Brain and spinal cord tumors affect nearly 2,000 children in the U.S. every year. They can occur in children at any age, but are most often diagnosed at age 10 or younger. The Vanderbilt Pediatric Brain Tumor Program is designed for young patients and their families.
Brain tumors in children are rare. This makes it very important for families to seek care at a place like Children's Hospital. Our dedicated team, which includes pediatric neurosurgeons, neuro-oncologists, radiation oncologists, pathologists, nurse practitioners, pharmacists and nutritionists, are experts in this form of cancer.
The Pediatric Brain Tumor Program is a partnership of Children's Hospital and the Vanderbilt-Ingram Cancer Center. Vanderbilt-Ingram is one of an elite group of National Cancer Institute-designated Comprehensive Cancer Centers and a member of the National Comprehensive Cancer Network. The Childhood Cancer Program is also part of the Children's Oncology Group (COG). These are organizations of premier pediatric cancer centers working with the most innovative new therapies being studied in early clinical trials for pediatric cancer.
At Vanderbilt, we are pioneering new techniques in treating brain tumors. We also recognize the long-term complications this disease can have on children and their families. That's why we use a comprehensive approach in our care. Our team includes a wide variety of specialists, including senior nurse coordinators, social workers, child life specialists, music therapists, school teachers, and psychologists.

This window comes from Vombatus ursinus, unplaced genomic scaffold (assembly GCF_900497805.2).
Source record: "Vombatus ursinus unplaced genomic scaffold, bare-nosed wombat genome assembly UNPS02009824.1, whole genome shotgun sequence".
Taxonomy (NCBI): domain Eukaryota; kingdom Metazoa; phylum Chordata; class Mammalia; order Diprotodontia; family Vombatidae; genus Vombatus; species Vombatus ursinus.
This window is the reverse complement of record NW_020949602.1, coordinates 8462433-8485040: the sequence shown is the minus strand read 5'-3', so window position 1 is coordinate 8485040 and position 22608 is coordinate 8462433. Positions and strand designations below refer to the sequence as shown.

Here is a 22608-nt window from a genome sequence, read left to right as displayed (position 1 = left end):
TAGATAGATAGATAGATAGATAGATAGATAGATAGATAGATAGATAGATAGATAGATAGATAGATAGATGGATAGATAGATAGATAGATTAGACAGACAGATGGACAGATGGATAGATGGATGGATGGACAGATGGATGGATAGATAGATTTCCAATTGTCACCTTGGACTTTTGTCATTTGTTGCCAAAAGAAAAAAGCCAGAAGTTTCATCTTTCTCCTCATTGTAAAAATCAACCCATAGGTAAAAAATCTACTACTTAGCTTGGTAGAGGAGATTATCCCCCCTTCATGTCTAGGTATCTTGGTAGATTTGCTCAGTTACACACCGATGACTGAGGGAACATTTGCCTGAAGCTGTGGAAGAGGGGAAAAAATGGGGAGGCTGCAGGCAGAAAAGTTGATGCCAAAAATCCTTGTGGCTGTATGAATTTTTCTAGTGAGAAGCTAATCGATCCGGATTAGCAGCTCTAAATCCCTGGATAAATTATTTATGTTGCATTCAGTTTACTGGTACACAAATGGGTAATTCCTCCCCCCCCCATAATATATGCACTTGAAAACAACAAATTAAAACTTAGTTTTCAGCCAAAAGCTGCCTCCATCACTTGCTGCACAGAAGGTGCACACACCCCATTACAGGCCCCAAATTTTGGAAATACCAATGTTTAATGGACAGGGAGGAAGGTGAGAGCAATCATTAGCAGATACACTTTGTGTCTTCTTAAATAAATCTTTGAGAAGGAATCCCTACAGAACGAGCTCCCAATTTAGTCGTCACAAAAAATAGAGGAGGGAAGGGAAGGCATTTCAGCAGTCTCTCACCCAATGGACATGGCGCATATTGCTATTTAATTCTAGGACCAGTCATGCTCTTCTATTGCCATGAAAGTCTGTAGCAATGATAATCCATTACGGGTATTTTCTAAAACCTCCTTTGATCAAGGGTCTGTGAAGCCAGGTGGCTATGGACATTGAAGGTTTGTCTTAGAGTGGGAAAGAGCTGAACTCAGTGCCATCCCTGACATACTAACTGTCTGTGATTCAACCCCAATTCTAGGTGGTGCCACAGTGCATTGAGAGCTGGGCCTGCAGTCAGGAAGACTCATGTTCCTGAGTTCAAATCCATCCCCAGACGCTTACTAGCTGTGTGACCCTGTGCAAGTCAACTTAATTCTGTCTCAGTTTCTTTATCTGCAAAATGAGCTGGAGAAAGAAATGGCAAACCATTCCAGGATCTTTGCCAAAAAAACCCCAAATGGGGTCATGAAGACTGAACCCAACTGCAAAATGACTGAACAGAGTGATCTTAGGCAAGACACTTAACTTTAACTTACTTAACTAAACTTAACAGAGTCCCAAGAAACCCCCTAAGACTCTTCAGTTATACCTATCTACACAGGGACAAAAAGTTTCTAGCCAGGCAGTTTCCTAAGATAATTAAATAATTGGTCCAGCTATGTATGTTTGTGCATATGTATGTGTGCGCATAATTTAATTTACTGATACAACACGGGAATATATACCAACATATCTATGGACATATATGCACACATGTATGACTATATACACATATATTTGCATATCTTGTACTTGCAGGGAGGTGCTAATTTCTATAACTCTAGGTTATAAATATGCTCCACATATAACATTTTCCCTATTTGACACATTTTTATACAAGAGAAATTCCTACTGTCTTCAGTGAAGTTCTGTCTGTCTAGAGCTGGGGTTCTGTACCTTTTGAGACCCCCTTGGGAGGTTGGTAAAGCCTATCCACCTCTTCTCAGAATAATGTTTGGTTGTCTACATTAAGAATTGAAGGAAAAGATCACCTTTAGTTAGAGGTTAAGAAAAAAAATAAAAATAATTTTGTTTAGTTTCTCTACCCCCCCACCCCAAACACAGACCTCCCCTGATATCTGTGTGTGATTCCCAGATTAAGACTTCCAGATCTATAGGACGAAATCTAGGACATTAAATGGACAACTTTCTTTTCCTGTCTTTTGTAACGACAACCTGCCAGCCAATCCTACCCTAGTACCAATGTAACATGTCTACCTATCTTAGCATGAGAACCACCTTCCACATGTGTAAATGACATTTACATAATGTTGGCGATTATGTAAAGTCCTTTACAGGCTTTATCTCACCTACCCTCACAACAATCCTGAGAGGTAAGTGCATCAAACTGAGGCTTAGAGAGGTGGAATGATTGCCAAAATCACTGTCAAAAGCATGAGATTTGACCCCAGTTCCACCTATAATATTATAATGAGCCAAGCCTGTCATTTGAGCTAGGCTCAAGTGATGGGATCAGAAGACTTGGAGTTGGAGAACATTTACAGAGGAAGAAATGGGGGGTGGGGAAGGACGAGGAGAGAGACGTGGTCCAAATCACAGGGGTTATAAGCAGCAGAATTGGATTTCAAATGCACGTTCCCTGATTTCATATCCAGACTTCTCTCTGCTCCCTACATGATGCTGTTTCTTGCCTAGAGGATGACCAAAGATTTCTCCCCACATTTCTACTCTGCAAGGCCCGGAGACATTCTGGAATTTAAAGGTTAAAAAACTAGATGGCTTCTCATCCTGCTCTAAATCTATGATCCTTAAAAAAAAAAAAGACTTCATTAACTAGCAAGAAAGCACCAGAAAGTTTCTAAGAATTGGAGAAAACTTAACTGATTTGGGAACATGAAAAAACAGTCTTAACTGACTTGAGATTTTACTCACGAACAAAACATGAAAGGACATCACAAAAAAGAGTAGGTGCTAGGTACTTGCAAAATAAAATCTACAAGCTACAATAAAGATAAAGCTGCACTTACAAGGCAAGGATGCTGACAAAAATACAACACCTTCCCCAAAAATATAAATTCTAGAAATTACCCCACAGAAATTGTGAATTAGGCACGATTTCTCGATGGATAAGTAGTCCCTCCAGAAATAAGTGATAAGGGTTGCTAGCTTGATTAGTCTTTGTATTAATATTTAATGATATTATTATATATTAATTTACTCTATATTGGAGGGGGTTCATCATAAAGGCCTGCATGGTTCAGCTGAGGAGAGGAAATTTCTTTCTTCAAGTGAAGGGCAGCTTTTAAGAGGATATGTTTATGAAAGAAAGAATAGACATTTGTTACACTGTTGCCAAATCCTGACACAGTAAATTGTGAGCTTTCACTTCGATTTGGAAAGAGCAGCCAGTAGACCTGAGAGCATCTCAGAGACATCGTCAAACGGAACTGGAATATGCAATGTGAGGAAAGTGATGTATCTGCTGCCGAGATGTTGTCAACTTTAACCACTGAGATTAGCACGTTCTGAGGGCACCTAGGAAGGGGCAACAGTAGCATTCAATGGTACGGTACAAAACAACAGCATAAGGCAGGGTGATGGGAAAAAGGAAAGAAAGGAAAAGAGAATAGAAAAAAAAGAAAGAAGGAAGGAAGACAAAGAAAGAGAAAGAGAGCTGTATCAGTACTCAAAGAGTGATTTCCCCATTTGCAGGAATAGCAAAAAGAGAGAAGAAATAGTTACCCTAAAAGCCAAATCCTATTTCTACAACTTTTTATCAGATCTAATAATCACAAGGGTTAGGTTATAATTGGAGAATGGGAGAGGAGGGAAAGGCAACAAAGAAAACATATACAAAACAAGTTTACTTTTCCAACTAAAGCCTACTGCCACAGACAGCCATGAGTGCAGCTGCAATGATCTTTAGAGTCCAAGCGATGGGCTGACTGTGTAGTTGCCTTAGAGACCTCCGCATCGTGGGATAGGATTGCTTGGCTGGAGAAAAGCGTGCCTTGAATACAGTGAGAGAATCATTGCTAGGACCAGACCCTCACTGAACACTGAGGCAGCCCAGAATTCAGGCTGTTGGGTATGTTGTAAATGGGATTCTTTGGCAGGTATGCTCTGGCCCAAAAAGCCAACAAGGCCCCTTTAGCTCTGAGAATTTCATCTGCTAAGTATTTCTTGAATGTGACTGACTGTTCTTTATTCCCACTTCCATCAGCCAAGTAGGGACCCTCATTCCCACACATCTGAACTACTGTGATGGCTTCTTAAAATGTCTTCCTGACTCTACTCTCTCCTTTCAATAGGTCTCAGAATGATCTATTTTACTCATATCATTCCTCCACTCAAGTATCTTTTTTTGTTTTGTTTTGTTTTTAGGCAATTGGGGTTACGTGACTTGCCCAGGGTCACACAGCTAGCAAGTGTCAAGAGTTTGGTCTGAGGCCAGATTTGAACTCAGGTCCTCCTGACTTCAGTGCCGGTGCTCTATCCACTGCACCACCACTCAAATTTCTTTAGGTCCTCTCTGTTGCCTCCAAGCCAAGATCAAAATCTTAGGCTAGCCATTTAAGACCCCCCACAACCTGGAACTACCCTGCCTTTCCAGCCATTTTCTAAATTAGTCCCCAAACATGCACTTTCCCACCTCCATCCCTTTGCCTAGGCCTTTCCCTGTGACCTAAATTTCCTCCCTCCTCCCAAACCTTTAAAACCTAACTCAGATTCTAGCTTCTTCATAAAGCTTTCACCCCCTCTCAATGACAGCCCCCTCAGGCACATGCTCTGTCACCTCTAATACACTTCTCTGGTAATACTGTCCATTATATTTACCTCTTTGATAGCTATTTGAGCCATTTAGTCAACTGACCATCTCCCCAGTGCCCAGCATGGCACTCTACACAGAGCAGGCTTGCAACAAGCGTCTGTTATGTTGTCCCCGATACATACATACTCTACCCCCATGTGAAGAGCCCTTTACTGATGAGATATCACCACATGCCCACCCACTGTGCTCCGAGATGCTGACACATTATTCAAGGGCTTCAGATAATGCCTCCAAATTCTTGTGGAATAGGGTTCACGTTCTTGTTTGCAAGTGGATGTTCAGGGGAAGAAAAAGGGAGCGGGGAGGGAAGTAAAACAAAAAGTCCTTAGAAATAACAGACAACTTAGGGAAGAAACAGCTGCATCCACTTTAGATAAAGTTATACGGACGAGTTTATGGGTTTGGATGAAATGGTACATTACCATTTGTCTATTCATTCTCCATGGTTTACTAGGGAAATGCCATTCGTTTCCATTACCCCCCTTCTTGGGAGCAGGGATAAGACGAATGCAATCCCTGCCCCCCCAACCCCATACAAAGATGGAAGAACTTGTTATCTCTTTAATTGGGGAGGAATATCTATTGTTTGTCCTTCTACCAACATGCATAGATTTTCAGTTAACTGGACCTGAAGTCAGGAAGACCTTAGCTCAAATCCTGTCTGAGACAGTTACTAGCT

The overall goal is for your child to receive care that will help him or her get back to a normal pattern of life as soon as possible. We provide ongoing support including follow-up visits with our team. Our hope is to prevent the return of the tumor and minimize the complications resulting from the tumor and treatment.
Diagnosis and Treatment
Brain tumors result from abnormal growth of tissue. Tumors can occur in a single spot in the brain or they can metastasize (spread throughout the brain and spine). The exact causes of brain and spinal cord tumors are largely unknown.
Regular visits to your pediatrician are the best way to identify potential problems, including cancer, in your child. The best tests to diagnose brain or spinal cord tumors are either a CAT or MRI scan. These scans are sensitive tools to look at the brain and spine and see if any abnormalities are present such as a tumor. If a tumor is found, your child will be referred to one of the specialists in our program.
Once a tumor has been found, the team of physicians, nurses, and other specialists working with your child will decide on a treatment plan and follow him or her throughout the course of this plan. Generally, the first step after finding the tumor is surgery to remove as much of the the tumor as possible. With the tissue that is removed, your physicians can make a final diagnosis based on the cell type of the tumor. With a final diagnosis, the team can recommend a specific treatment plan. Treatment plans can include additional surgery, chemotherapy and/or radiation therapy. The plan will be developed based on the diagnosis, tumor location and age of the child.
To make an appointment or request more information, please call us at (615) 936-1762.
© 2014 Monroe Carell Jr. Children's Hospital at Vanderbilt